Mentions: The report describes a 'pathway for translation of health research into healthcare improvement' and identifies two principal gaps in that pathway: 'the translation of basic and clinical research into ideas and products', and 'introducing those ideas and products into clinical practice' (Figure 1). Bridging the first gap (sometimes labelled as T1) [1] involves preclinical development and early clinical trials, whereas bridging the second (T2) involves health technology assessment, health services research and knowledge management [5]. Like the influential 'roadmap' developed by the National Institutes of Health (NIH) in the United States [8], the pathway described is clearly based on the process of drug development, whose aims are to turn the findings of 'basic science' into a new drug and to incorporate the use of the new drug into routine clinical practice for the benefit of individual patients [9,10].


A translational framework for public health research.

Ogilvie D, Craig P, Griffin S, Macintyre S, Wareham NJ - BMC Public Health (2009)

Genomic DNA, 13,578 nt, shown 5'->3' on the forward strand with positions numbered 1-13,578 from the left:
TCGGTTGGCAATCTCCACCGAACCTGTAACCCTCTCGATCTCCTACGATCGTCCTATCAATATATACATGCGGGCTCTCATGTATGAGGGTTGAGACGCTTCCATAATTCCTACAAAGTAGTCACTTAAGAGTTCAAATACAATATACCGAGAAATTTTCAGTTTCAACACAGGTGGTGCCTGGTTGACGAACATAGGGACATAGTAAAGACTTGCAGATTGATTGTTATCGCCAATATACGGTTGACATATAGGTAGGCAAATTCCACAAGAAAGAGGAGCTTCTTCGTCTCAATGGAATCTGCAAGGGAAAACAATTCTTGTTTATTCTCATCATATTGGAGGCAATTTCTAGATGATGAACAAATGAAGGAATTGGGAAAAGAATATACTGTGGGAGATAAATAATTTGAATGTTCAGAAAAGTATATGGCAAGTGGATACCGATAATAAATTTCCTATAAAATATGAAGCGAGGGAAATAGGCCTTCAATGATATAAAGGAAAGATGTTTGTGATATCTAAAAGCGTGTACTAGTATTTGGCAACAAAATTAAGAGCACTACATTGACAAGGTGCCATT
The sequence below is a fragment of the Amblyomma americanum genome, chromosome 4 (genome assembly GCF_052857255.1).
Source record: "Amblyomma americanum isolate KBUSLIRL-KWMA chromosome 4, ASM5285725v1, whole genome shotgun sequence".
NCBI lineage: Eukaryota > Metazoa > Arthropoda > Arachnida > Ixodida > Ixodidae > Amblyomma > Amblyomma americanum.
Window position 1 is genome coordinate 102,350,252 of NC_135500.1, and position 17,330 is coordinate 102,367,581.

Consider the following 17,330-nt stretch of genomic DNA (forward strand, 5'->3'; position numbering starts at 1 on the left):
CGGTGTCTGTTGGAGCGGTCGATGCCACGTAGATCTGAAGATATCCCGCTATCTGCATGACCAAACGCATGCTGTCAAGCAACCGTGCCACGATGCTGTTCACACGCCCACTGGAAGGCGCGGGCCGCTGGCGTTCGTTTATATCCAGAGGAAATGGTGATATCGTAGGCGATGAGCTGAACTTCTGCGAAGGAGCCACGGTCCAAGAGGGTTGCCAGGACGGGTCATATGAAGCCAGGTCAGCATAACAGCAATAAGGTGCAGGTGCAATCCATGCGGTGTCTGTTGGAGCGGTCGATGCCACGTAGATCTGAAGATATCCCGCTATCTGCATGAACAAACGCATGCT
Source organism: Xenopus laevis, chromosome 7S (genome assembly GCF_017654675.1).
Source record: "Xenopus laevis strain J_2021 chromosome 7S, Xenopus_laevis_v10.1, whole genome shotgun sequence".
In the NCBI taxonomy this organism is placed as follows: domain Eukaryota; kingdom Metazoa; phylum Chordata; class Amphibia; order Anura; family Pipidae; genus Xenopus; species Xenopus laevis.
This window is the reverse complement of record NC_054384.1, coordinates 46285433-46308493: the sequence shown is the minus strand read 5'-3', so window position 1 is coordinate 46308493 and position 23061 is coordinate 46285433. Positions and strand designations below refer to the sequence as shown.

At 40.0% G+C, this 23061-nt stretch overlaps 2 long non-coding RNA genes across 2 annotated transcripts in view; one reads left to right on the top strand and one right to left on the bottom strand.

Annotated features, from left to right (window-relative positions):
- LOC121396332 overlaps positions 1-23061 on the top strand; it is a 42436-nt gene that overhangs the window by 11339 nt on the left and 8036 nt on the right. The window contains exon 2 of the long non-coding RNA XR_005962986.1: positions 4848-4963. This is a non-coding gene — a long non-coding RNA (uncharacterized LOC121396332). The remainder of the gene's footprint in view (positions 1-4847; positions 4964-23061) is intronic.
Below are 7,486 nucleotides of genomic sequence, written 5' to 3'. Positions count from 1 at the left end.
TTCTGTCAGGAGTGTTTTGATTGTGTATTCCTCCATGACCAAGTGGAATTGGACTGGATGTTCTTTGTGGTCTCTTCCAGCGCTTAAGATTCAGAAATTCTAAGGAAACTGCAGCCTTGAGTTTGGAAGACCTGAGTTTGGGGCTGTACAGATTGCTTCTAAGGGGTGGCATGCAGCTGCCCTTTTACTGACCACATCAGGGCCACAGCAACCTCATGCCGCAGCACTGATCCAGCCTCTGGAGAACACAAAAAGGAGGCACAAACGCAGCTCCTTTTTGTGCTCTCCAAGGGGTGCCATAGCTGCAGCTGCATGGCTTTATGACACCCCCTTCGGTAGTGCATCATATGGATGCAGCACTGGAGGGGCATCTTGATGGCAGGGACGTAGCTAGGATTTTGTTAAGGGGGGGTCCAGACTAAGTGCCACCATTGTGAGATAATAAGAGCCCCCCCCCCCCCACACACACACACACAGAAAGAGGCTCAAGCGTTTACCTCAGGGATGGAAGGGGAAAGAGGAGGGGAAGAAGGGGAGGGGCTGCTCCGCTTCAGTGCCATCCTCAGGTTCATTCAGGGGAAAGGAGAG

Pathway for translation of health research into healthcare improvement. Source: A review of UK health research funding (the Cooksey report) [5]. © Crown copyright 2006. Reproduced with permission.Blue boxes below parts of pathway correspond to specific responsibilities of public sector bodies supporting research. MRC: Medical Research Council. NHS R&D: National Health Service Research and Development. NHS HTA: NHS Health Technology Assessment Programme. NHS SDO: Service and Delivery Organisation research programme. NHS CfH: Connecting for Health. Light blue boxes below parts of pathway correspond to the specific responsibilites of statutory regulatory agencies. MHRA: Medicines and Healthcare products Regulatory Agency. NICE: National Institute for Health and Clinical Excellence.